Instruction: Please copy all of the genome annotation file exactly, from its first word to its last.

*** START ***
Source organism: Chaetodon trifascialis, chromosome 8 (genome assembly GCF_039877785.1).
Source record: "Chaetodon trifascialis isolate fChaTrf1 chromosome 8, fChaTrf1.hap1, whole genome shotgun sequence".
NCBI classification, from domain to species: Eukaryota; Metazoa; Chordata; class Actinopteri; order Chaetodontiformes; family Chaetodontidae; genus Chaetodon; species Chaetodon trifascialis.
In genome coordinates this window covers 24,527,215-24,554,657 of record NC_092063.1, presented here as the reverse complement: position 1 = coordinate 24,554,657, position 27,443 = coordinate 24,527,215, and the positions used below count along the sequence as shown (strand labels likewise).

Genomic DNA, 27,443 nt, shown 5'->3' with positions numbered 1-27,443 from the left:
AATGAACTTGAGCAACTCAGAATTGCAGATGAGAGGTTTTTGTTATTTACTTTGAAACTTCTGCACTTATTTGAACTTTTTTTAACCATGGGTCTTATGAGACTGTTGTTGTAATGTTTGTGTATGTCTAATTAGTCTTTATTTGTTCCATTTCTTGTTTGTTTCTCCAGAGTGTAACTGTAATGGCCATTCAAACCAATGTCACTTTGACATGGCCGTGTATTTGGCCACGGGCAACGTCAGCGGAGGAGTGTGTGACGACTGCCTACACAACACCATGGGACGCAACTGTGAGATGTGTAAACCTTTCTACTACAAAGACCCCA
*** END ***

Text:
Source organism: Chaetodon trifascialis, chromosome 8 (genome assembly GCF_039877785.1).
Source record: "Chaetodon trifascialis isolate fChaTrf1 chromosome 8, fChaTrf1.hap1, whole genome shotgun sequence".
NCBI classification, from domain to species: Eukaryota; Metazoa; Chordata; class Actinopteri; order Chaetodontiformes; family Chaetodontidae; genus Chaetodon; species Chaetodon trifascialis.
In genome coordinates this window covers 24,527,215-24,554,657 of record NC_092063.1, presented here as the reverse complement: position 1 = coordinate 24,554,657, position 27,443 = coordinate 24,527,215, and the positions used below count along the sequence as shown (strand labels likewise).

Genomic DNA, 27,443 nt, shown 5'->3' with positions numbered 1-27,443 from the left:
AATGAACTTGAGCAACTCAGAATTGCAGATGAGAGGTTTTTGTTATTTACTTTGAAACTTCTGCACTTATTTGAACTTTTTTTAACCATGGGTCTTATGAGACTGTTGTTGTAATGTTTGTGTATGTCTAATTAGTCTTTATTTGTTCCATTTCTTGTTTGTTTCTCCAGAGTGTAACTGTAATGGCCATTCAAACCAATGTCACTTTGACATGGCCGTGTATTTGGCCACGGGCAACGTCAGCGGAGGAGTGTGTGACGACTGCCTACACAACACCATGGGACGCAACTGTGAGATGTGTAAACCTTTCTACTACAAAGACCCCA